Top executives within organizations are always thinking about how they expand beyond their role. For chief audit executives (CAEs) specifically, the demand and necessity to do so has ebbed and flowed over the past decade, but it has picked up steam in recent years because of the increased expectation on CAEs to deliver more value. The ways CAEs can do this include being more strategic, having more of a business risk mindset rather than pure audit, and bringing business acumen to the table. But right up there with those three mandates is increasing adoption of technology by internal audit departments.
CAEs are facing a whole new set of challenges than just a few years ago. The regulatory changes thrust upon organizations is a huge challenge for trying to stay responsive, especially in highly regulated industries such as health care, banking, financial services, and oil and gas. And just this year, the Federal Reserve began requiring that banks with more than $10 billion in total assets have internal audit functions report straight to the CEO. NASDAQ is also considering making an internal audit function a requirement for being listed. Not to mention that more and more company information assets are being outsourced to places such as call centers, data hosting centers and back office processors. Though the financial cost for outsourcing may be modest, the data and intellectual property made available to these partners—R&D codes, medical data, and customer financial records—is invaluable.
Benefits and types of technology
So, how can technology help? The universe of risks has expanded to thousands of lines in Excel. From SKU to inventory to customer data files, there is just a massive amount of stored data (Big Data) to analyze. Where technology helps is in sorting through all of that information and analyzing what is most important.
Despite the tools available, the rate of adoption is fairly low and increasing at a slow pace. According to Grant Thornton’s third-annual CAE survey, 46 percent disagreed with the statement that their organization is using a governance, risk, or compliance (GRC) tool effectively; 78 percent are not using a tool at all.
Here are the main types of technology CAEs should consider:
- Data analytics (or business intelligence): The ability to quickly identify patterns, trends, and relationships in data with analytics makes this a common tool. According to the survey, 66 percent of respondents say it has a solid foothold in internal audit functions. Data analytics can also be used for forensic analysis, performance measurement, and predictive analysis.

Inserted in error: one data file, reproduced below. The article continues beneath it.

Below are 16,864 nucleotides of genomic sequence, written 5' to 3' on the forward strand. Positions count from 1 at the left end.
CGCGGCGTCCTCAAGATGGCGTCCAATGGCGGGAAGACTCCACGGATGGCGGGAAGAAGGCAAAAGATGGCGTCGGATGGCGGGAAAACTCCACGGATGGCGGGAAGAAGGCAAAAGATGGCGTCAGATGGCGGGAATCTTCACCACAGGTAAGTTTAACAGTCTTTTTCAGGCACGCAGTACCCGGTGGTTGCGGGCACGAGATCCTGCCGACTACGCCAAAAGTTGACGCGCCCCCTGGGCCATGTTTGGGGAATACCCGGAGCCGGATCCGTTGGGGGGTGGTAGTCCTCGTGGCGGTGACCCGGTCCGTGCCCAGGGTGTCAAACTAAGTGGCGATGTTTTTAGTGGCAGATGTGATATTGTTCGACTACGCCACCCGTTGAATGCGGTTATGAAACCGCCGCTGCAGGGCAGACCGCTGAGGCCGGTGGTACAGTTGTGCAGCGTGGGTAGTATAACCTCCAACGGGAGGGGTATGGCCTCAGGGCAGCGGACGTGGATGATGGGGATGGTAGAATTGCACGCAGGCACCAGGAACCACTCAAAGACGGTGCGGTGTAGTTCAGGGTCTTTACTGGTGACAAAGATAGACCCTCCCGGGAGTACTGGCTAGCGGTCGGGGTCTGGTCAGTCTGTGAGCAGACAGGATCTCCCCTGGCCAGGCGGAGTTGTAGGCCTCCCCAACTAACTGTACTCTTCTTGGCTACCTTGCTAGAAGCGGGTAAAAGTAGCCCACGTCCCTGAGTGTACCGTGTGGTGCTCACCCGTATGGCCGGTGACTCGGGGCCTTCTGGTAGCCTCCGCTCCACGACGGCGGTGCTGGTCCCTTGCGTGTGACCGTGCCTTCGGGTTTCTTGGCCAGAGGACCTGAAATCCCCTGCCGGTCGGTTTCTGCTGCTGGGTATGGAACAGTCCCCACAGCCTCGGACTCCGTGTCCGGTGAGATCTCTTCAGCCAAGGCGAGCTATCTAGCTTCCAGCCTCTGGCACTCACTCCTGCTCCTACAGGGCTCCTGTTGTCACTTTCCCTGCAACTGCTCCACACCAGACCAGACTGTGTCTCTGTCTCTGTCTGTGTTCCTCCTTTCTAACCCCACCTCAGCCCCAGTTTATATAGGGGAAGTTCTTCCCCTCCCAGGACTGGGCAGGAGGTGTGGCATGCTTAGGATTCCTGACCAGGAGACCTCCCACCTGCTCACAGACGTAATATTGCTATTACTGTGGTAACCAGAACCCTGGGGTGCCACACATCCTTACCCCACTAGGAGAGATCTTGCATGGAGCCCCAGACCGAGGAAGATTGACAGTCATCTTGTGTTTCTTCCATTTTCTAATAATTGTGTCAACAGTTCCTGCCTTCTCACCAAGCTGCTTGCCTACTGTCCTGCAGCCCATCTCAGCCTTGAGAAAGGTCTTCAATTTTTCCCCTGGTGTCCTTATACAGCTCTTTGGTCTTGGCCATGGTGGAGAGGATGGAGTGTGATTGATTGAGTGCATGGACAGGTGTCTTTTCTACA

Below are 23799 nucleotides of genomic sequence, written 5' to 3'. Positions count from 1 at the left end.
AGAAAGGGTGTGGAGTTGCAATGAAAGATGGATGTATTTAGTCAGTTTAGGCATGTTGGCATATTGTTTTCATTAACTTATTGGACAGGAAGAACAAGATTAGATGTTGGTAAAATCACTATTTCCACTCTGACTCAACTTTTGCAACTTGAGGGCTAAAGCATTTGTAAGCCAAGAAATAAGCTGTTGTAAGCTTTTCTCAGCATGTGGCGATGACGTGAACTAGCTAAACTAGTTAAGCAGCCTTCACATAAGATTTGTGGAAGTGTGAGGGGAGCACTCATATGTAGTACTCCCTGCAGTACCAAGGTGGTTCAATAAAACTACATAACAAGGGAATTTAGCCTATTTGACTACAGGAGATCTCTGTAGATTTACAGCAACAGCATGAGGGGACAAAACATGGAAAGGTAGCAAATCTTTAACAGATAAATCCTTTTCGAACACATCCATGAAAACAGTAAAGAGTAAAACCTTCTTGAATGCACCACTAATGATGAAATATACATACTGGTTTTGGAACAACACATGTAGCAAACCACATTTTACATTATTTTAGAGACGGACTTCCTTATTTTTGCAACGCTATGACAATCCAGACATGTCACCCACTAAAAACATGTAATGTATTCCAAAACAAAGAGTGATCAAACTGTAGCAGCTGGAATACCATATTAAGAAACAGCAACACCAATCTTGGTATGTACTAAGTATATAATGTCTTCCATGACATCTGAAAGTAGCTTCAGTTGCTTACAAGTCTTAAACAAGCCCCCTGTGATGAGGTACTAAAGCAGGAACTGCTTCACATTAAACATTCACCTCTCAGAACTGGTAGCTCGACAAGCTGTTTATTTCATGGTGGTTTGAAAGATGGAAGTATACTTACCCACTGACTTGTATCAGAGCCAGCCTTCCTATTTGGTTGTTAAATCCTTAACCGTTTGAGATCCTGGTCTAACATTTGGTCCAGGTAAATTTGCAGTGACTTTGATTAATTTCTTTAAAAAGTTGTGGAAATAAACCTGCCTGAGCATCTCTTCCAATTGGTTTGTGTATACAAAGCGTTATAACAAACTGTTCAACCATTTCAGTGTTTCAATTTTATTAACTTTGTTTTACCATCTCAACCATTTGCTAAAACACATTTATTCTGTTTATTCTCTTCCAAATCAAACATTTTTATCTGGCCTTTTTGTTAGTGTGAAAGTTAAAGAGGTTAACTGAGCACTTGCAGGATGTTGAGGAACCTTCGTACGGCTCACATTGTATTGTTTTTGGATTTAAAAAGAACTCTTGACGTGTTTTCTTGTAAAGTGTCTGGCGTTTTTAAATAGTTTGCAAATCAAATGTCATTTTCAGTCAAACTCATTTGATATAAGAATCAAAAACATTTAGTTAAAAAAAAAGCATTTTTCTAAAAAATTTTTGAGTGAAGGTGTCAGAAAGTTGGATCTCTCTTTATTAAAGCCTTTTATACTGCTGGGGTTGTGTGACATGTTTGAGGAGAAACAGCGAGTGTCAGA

- Regression: This is the automated testing of configuration settings that support business controls. It’s usually performed in collaboration with the IT department against automated controls across various business processes such as accounts receivable, commissions, inventory, purchasing, receiving, returns, sales, and shipping.
- Continuous auditing: This provides the ability to execute an audit efficiently, systematically, and continuously, and also enhances audit quality and stakeholder value. By leveraging technology and automated auditing tools, continuous auditing delivers value across the internal audit function. The best areas to automate are those with a large volume of daily transactions and high degree of conformity throughout the organization, such as shipping, invoicing, and accounts payable.
Implementing or increasing the rate of adoption of technology within your audit department primarily relies on talent. The best strategy is to have an empowering CAE who has broad and significant experience and hires technically talented people, many times who are more recent college graduates, to help revolutionize the function by more quickly leading the way to embracing technology. As a profession, we’re simply not moving the meter fast enough and we need motivation—something that can be driven by talented people who are eager to change things through the use of technology. If you hire the right skilled people and empower them to make that change, within 2-5 years you’ll be looking at a very different type of department.
In the meantime, you must provide training in these technologies so that every employee is proficient in technology to a reasonable degree. Not everyone needs to be an expert, but every employee in your department should at least be trained in the concepts around data analytics, IT risk, and cybersecurity. Of course there will be a subset of experts within that group, but it’s vitally important that none of your employees misses a risk or an event. Everyone should be able to identify where use of technology can be used to help mitigate risk and enhance control evaluation and monitoring.
In this new era of increased regulation and stricter demands on CAEs, internal audit departments will have to think about how to continue to modernize their practices and optimize their ability to deliver the increased value their stakeholders demand. One of the best ways to do this is through increased adoption of technology—by every employee in your department. It is only by doing this that the internal audit function can be elevated to a more strategic function within the organization.